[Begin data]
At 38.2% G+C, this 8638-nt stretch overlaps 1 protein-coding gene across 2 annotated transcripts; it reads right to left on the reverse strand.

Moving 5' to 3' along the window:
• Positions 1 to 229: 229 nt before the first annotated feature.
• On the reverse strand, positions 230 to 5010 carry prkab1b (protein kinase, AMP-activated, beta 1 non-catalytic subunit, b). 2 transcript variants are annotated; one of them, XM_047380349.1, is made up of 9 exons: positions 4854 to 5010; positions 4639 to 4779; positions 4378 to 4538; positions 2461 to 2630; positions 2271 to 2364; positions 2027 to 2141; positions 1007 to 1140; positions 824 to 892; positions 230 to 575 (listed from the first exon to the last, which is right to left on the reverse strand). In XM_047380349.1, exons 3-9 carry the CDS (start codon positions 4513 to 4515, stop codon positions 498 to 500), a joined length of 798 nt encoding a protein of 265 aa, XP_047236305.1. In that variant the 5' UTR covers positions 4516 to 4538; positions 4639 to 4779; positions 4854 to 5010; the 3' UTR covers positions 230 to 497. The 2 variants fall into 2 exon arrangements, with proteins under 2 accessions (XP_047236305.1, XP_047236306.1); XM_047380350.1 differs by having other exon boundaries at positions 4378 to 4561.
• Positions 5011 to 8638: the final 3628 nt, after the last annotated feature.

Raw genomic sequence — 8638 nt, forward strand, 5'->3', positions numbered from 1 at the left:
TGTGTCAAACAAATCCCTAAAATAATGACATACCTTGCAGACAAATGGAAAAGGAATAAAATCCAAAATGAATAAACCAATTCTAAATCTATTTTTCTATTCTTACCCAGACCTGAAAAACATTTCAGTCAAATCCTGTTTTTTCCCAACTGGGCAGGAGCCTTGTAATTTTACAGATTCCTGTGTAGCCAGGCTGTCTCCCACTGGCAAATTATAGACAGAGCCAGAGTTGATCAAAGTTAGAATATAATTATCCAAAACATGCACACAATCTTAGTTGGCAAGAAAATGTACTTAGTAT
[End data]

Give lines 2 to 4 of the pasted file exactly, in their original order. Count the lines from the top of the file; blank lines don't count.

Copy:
Moving 5' to 3' along the window:
• Positions 1 to 229: 229 nt before the first annotated feature.
• On the reverse strand, positions 230 to 5010 carry prkab1b (protein kinase, AMP-activated, beta 1 non-catalytic subunit, b). 2 transcript variants are annotated; one of them, XM_047380349.1, is made up of 9 exons: positions 4854 to 5010; positions 4639 to 4779; positions 4378 to 4538; positions 2461 to 2630; positions 2271 to 2364; positions 2027 to 2141; positions 1007 to 1140; positions 824 to 892; positions 230 to 575 (listed from the first exon to the last, which is right to left on the reverse strand). In XM_047380349.1, exons 3-9 carry the CDS (start codon positions 4513 to 4515, stop codon positions 498 to 500), a joined length of 798 nt encoding a protein of 265 aa, XP_047236305.1. In that variant the 5' UTR covers positions 4516 to 4538; positions 4639 to 4779; positions 4854 to 5010; the 3' UTR covers positions 230 to 497. The 2 variants fall into 2 exon arrangements, with proteins under 2 accessions (XP_047236305.1, XP_047236306.1); XM_047380350.1 differs by having other exon boundaries at positions 4378 to 4561.